BY THE 19TH century coffee was being consumed throughout Europe, but supplies were drying up. The loss of Haiti as the major source of production caused a crisis that threatened to bring many in the industry to a state of collapse. Expansion was needed, but where would it come from? As it turned out, the sleeping giant was Brazil.
The development of the Brazilian coffee industry was different from the other places where it was first commercially grown. Partly this had to do with the nature of Brazil itself and the uniqueness of the Portuguese colonial experience.
Brazil as an independent nation was able to mould its political decision making around the commodity that, by the late 19th century, was providing its main source of wealth. Coffee barons who had grown enormously rich over the years, were able to become political power brokers in a way that was impossible in the colonial coffee producing world.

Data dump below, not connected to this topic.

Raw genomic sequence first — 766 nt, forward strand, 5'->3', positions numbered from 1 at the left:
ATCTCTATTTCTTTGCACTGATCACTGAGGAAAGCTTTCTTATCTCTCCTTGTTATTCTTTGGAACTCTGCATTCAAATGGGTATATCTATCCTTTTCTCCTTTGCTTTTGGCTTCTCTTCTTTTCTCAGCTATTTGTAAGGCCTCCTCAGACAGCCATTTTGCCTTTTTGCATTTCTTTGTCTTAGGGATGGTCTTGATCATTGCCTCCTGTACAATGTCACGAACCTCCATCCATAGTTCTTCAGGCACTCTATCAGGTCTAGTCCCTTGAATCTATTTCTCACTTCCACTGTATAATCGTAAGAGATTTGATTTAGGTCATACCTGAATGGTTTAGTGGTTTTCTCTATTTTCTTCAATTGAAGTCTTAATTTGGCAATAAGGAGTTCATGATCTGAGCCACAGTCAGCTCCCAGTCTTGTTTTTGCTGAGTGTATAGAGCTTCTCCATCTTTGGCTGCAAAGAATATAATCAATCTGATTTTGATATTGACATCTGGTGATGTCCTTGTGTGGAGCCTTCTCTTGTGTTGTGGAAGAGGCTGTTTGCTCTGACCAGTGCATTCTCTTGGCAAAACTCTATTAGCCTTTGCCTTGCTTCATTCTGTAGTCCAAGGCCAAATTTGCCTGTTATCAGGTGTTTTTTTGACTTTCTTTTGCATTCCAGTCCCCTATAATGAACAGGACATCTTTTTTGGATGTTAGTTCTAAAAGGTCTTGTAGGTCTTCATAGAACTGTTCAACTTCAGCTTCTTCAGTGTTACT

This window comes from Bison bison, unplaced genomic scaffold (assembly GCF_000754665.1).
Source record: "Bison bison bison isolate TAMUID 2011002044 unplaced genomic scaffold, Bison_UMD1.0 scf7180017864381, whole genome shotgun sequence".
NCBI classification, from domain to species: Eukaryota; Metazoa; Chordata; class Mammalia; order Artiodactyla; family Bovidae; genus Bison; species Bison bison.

Brazil, from the very outset, had a mixed labour force of both bonded workers and chattel slaves.
The use of free immigrant labour increased exponentially as the century went on, allowing an alternative model of coffee production to co-exist with the traditional slave-based one. This created a more diverse coffee industry that, when the time came, had an easier transition to a non-slave labour force than the other slave-based countries.